The Supreme Court has ruled that controversial minimum income rules for non-EEA spouses set by the Home Office, which campaigners say have split thousands of families apart preventing British citizens bringing their foreign spouse to the UK, are lawful "in principle". - Guest blog from Charles Kelly, UK Managed Migration Specialist and Marketing Consultant.
Children's welfare, Judges said, must be protected in immigration decisions. In their judgement, the Judges conceded that the UK government's rules had the "legitimate" aim of ensuring "that the couple do not have recourse to benefits and have sufficient resources to play a full part in British life".
However, tossing a legal ‘spanner in the works’, they added the rules fail because they do not treat "the best interests of children as a primary consideration".
Prime Minister and former Home Secretary Theresa May
Since 2012, when Theresa May was Home Secretary, British citizens have been required to earn over £18,600 ($23,140) before a husband or wife from outside the European Economic Area (EEA) could be allowed to settle in the UK.
Seven Judges sitting at the highest court in the land rejected an appeal by families who argued that the rules breached their human right to a family life, stating that the minimum income requirement was "acceptable in principle". But said that the rules failed to take "proper account" of the duty to safeguard and promote the welfare of children when making decisions which affect them.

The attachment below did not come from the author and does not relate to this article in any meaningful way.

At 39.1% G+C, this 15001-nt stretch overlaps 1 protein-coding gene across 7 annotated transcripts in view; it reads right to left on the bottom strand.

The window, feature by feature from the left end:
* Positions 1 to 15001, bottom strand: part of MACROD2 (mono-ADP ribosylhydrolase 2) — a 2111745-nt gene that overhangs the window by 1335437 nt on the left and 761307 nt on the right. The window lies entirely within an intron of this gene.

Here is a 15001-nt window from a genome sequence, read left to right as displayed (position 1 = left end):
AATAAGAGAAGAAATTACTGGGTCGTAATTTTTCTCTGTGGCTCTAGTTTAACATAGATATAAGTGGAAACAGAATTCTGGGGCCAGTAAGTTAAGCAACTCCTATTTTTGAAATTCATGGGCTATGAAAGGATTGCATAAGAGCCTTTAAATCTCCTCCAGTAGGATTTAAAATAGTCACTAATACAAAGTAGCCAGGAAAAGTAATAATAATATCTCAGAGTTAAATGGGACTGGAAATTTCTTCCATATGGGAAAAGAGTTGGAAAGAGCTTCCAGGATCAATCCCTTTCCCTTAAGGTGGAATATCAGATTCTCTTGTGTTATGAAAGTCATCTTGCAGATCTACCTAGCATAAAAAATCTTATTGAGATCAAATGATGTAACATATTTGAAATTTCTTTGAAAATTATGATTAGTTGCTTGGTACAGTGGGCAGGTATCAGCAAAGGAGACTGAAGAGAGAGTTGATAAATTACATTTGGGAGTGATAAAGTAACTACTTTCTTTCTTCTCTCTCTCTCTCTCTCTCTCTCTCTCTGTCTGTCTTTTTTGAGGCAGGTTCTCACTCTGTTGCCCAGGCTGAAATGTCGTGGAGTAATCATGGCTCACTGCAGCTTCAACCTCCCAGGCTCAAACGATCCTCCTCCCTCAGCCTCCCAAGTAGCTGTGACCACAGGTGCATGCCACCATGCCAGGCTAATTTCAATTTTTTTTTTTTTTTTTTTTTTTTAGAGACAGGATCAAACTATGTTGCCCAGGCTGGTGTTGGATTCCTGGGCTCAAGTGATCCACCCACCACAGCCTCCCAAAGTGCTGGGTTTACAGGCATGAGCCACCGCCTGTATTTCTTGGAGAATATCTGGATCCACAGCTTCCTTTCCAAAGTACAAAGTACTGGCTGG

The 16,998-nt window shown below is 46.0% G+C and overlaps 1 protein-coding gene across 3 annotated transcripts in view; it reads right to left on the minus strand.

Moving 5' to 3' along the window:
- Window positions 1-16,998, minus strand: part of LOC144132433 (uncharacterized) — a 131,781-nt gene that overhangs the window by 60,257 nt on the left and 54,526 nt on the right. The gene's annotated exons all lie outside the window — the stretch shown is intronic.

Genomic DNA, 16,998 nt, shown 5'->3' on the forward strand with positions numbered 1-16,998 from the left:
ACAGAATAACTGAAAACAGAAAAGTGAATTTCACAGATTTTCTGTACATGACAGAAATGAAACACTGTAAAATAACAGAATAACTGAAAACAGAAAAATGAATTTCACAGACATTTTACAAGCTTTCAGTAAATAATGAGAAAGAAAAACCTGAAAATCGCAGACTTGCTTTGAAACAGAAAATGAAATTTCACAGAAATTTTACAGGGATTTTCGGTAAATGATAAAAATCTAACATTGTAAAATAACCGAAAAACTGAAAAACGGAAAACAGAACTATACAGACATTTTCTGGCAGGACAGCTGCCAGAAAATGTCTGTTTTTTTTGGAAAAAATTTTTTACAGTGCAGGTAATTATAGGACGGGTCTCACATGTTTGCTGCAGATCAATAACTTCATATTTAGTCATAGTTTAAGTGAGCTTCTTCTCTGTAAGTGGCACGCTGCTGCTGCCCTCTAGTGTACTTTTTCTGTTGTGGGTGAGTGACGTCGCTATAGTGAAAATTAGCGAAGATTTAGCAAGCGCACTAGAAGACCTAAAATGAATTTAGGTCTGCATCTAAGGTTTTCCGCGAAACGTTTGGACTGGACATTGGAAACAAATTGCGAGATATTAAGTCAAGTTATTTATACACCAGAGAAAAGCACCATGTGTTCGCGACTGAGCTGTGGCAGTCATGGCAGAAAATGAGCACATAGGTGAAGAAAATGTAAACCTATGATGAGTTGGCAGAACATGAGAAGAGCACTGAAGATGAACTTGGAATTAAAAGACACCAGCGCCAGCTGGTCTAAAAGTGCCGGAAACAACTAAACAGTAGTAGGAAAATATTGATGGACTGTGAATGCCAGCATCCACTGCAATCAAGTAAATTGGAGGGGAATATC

Judges want an amendment to the law, introduced to prevent foreign spouses becoming dependent on taxpayer benefits, allowing alternative sources of funding, other than a salary or benefits, to be considered in a claim.
The minimum income rises to £22,400 ($27,870) where couples have a child who does not have British citizenship - and then by an additional £2,400 ($2,986) for each subsequent child.
Previously, applicants had to demonstrate to the Home Office that the incoming partner would not be a drain on public resources and that the couple or family could adequately support themselves.
The Immigration Rule on income, as well as English tests, has proved controversial throwing up many anomalies, such as a British citizen who marries a non-EEA person while working abroad for a period of time who then cannot take their spouse back to the UK because their work contract has ended and they have no job in Britain, let alone six month pay slips.
The threshold does not apply to spouses from within the EEA and some British citizens have taken advantage of earlier judgements, such as Surinder Singh to bring in spouses via the EEA without the need to show the minimum income.